Oh, how much the older generation loves bashing young people. There’s not much to be mad about, as it has been this way since forever. But the recent trend of blaming everything on millennials is getting really tiresome (remember when someone tried to blame the millennial generation for destroying the pet food industry?). However, such strategies usually backfire big time, when young people respond. Recently, Ann Coulter (for those not in the know, she’s a social and political commentator, writer, columnist, and lawyer) tried to roast young people by implying that they’ve stopped reading books. Well, as we’ve mentioned before, spreading false information can backfire quickly, especially on social media.
According to a recent survey, 18 to 29-year-olds are the age group that is most likely to have read a book over the past year (digital or paper)
Image credits: Barbara W
But there are still some people that insist that the selfie-taking, Snapchat-obsessed, texting generation has never held a book in its hands, let alone read it.
Recently, Aaron M. Sanchez asked Twitter to name something from childhood that someone younger wouldn’t understand
Image credits: AaronMSanchez
Aaron M. Sanchez, an ABC radio host posted on his Twitter: “Without saying how old you are, name one thing from your childhood someone younger wouldn’t understand.”
And Ann Coulter’s response is not sitting well with some people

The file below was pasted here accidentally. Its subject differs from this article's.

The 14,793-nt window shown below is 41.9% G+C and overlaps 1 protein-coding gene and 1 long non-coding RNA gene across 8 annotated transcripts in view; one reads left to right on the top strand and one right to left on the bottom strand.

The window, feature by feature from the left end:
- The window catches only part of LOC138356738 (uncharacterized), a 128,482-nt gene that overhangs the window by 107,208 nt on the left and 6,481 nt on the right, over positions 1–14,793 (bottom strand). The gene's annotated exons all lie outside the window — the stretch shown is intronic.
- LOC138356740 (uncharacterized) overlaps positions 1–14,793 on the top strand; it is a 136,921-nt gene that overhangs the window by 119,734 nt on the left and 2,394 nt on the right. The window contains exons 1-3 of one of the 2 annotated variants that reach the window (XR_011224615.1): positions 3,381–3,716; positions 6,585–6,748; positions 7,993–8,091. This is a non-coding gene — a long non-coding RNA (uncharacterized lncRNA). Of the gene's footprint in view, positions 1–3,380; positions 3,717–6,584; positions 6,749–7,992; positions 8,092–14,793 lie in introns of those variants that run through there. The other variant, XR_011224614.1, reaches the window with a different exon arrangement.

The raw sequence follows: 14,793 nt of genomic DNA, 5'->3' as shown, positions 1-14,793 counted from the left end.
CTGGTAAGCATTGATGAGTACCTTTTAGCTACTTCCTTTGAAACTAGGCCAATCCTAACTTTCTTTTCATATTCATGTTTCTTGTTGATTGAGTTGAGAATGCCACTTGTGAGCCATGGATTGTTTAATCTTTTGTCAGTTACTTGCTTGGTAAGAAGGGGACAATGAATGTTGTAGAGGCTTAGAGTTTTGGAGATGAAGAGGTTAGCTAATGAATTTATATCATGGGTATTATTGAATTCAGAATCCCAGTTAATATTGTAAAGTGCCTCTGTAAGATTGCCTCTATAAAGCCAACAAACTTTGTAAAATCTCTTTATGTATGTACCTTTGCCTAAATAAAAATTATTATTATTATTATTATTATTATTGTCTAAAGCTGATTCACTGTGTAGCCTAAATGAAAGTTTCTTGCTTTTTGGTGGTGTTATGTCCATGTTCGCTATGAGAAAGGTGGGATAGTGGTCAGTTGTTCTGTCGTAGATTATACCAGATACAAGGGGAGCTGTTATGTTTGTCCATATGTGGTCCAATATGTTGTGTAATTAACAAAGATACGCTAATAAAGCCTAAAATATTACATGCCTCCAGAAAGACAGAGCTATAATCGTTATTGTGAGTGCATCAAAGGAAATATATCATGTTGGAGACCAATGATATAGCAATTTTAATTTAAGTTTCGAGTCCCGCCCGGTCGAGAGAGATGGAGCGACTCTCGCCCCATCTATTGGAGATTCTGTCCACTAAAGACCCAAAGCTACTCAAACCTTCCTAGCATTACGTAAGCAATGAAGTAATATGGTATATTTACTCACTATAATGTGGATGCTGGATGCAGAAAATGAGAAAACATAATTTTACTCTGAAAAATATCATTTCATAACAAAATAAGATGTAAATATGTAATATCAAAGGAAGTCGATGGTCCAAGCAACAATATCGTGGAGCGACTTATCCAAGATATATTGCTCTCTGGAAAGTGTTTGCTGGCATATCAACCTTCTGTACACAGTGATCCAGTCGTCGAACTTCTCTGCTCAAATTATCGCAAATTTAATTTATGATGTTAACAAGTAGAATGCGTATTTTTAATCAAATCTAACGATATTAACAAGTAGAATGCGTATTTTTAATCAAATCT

Image credits: AnnCoulter
So, someone responded to her with an image of the 2016 statistics attached
Image credits: MerelyACrow
Image credits: Marketing Charts
For those who are into more recent statistics, here’s one from 2018, depicting adults who have read a book in the last 12 months in the United States by age
Image credits: Statista
“While it is mostly believed that book reading is a vanishing pastime, particularly among millennials, surveys among consumers in the U.S. have shown the opposite. The share of book readers in the U.S. has varied from 72 percent to 79 percent between 2011 and 2016,” states Statista.com. Therefore, contrary to popular belief, millennials go through their reading lists more than older generations do. And not only that – they actually read more than the previous generation did at the same age. What is even more interesting is that books are seemingly resisting the digital trend that has overtaken other media industries, for instance, television or music. Some argue that it is due to the physical feeling of holding a paper book in your hands, or, as professor Naomi Baron puts it: “there’s a physical, tactile, kinesthetic component to reading.” It seems that even the low prices and easy portability of e-books are not enough to make the readers forget the importance of reading books, especially the paper ones.